Marriage and family[edit]

Bickerton married Dorothy Breminger in 1845; the couple had one son, James, and six daughters: Eliza Ann, Clara Virginia, Angeline Ann, Josephine, and Florence. After the death of Dorothy, Bickerton married his second wife, Charlotte Hibbs, on July 8, 1863. Charlotte bore him one child, William Alma. Charlotte briefly moved to Kansas to join her husband when he founded Zion Valley but moved back to Pennsylvania in 1877. Bickerton sued for divorce from her in 1880 and this was granted on 27 August 1880.[30]

Bickerton died at St. John, Stafford County, Kansas, at the age of 90 as a member and leader of the church he organized in 1862. He is buried in the Fairview Cemetery in St. John.

See also[edit]


  1. ^ Stone (2018, pp. 10–12)
  2. ^ Stone (2018, pp. 29–31)
  3. ^ B. H. Roberts (ed, 1902) History of the Church, vol. 7, ch. 18.
  4. ^ McKiernan, F. Mark (1979) [1971]. The Voice of One Crying in the Wilderness: Sidney Rigdon, Religious Reformer. Independence, Missouri: Herald House. p. 56. ISBN 9780830902415. OCLC 5436337.
  5. ^ "History and Succession Archived 2013-10-21 at Archive-It". Strangite.org. Retrieved on 2007-10-28.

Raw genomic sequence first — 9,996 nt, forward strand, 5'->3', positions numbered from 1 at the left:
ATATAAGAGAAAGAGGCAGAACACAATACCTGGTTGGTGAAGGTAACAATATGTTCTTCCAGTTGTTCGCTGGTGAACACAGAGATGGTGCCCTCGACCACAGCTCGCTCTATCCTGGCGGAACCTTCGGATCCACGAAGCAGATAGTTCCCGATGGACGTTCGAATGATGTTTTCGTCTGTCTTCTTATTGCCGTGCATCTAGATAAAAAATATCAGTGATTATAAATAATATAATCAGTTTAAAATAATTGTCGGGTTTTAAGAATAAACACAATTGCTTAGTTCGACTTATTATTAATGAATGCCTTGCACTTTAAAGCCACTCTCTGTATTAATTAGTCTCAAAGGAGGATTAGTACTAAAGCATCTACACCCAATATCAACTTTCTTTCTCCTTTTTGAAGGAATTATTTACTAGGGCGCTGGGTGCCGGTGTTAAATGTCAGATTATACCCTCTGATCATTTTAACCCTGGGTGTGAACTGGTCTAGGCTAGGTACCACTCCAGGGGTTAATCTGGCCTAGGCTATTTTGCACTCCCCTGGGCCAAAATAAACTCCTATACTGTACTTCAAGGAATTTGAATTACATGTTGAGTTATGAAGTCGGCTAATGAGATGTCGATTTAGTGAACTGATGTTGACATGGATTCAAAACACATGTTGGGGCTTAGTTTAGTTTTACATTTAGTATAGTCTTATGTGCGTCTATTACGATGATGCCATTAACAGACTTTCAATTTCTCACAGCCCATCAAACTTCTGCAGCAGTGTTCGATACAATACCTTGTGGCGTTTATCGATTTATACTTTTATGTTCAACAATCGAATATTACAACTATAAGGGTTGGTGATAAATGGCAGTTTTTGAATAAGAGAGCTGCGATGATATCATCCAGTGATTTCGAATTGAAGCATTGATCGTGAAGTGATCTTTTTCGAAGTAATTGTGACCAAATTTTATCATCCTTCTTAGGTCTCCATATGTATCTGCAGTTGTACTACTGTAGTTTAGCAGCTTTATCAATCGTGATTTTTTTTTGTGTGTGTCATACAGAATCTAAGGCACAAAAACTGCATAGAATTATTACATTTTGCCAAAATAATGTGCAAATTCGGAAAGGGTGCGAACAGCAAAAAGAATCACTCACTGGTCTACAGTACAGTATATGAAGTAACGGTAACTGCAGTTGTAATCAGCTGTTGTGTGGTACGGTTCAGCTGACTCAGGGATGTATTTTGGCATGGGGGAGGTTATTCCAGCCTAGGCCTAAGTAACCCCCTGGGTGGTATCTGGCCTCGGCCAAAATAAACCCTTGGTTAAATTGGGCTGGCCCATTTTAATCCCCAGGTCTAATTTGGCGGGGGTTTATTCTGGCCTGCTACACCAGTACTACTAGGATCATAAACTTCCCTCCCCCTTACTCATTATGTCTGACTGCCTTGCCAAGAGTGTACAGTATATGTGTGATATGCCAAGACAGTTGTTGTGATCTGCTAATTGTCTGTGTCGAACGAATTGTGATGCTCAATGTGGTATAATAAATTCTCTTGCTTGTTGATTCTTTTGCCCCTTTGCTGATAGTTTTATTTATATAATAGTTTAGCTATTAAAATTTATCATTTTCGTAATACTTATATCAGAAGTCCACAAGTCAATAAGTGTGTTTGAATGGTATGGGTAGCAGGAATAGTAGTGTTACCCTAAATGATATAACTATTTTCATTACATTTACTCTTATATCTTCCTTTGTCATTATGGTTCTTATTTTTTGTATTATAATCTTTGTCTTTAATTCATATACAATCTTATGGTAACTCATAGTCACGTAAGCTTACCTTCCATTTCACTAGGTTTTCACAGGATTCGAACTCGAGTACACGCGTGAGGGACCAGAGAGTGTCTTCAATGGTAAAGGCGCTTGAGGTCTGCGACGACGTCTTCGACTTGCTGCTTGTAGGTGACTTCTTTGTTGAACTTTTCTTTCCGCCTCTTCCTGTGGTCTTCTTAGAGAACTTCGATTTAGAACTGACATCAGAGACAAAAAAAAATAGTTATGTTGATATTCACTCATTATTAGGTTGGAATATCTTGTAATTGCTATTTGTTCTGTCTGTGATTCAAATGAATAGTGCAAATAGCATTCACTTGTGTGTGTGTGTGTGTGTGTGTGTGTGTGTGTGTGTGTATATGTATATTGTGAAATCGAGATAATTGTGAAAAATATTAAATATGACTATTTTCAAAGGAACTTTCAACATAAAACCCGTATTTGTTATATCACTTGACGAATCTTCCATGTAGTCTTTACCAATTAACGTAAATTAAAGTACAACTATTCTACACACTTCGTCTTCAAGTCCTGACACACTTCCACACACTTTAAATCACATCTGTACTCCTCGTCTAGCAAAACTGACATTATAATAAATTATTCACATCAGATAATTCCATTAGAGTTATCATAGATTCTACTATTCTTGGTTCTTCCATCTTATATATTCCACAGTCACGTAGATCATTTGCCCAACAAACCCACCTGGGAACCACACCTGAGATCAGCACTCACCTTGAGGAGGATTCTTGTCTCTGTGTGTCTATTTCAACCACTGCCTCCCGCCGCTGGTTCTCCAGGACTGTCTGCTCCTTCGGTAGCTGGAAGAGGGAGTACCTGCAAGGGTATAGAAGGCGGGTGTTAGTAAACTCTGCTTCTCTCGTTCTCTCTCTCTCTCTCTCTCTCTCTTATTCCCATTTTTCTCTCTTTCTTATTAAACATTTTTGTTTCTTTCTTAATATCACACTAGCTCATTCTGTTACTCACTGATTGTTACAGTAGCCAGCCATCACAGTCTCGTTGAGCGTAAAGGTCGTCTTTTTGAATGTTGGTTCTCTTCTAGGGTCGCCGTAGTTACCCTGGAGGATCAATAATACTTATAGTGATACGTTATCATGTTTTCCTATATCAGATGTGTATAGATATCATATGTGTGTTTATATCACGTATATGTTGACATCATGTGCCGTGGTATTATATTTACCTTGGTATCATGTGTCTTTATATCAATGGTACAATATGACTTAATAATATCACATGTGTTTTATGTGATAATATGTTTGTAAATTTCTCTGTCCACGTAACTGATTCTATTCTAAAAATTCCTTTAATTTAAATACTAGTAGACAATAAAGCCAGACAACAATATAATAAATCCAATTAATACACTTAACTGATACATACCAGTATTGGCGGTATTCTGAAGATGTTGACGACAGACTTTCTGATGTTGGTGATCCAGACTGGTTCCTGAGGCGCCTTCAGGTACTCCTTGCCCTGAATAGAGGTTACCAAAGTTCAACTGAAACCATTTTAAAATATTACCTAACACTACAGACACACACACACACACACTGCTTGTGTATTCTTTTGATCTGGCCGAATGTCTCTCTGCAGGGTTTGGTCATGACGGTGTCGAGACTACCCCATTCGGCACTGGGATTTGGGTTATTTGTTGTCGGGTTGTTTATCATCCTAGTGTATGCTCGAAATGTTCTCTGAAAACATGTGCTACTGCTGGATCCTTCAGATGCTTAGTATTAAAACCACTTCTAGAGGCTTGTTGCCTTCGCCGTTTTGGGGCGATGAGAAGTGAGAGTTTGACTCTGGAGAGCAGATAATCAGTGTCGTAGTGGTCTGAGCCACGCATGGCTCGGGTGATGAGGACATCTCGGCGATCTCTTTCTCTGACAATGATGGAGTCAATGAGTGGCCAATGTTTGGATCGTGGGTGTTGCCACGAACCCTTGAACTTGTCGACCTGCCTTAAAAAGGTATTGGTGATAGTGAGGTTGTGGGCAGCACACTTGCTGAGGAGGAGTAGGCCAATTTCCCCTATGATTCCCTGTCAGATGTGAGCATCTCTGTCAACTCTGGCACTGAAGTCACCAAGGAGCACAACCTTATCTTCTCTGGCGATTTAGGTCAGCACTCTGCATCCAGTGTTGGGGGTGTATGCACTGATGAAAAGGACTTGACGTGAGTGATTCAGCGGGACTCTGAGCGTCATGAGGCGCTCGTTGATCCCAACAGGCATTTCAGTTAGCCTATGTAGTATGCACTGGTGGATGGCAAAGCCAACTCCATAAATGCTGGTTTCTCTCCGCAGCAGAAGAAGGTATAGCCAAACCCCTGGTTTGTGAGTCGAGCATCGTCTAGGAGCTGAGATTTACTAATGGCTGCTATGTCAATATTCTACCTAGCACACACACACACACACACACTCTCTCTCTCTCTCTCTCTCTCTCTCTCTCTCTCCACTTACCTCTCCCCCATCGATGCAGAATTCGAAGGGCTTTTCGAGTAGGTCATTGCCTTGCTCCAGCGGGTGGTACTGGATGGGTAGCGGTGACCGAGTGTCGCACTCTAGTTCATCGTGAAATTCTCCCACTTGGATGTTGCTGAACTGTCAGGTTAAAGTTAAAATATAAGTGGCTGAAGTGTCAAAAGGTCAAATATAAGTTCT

6. ^ Stone (2018, p. 26)
  7. ^ Entz (2006, p. 2)
  8. ^ Stone (2018, p. 30)
  9. ^ Bickerton, William (1975). William Bickerton's Testimony. Monongahela, Pennsylvania: The Church of Jesus Christ.
  10. ^ Bickerton, William, The Ensign, Pittsburgh: W. Bickerton, 1863, p. 10, quoted in History of the Reorganized Church of Jesus Christ of Latter Day Saints, 1890, 3:74.
  11. ^ a b c J. Gordon Melton (1996, 5th ed.). Encyclopedia of American Religions (Detroit, Michigan: Gale) ISBN 0-8103-7714-4 pp. 580–581.
  12. ^ a b c Stone (2018, pp. 50–51)
  13. ^ A History of The Church of Jesus Christ: Volume 2. Monongahela, Pennsylvania: The Church of Jesus Christ. 2002.
  14. ^ a b Lovalvo, V James (1986). Dissertation on the Faith and Doctrine of The Church of Jesus Christ. (Bridgewater, Michigan: The Church of Jesus Christ), pp. 115–116.
  15. ^ Stone (2018, pp. 67–69)
  16. ^ Stone (2018, pp. 88–89)
  17. ^ Stone (2018, p. 127)
  18. ^ Entz (2006, p. 6)
  19. ^ Entz (2006, pp. 6–8)
  20. ^ Stone (2018, p. 198)
  21. ^ Stone (2018, pp. 217–219)
  22. ^ Stone (2018, pp. 223–224)
  23. ^ Entz (2006, p. 11)
  24. ^ Entz (2006, p. 13)
  25. ^ Entz (2006, p. 15)
  26. ^ Stone (2018, p. 227)
  27. ^ Entz (2006, p. 38)
  28. ^ Entz (2006, p. 39)
  29. ^ Entz (2006, pp. 41–43)
  30. ^ Stone (2018, pp. 230–231)


Religious titles
Preceded by President of the Church
The Church of Jesus Christ (Bickertonite)

July 1862 – July 1880
Succeeded by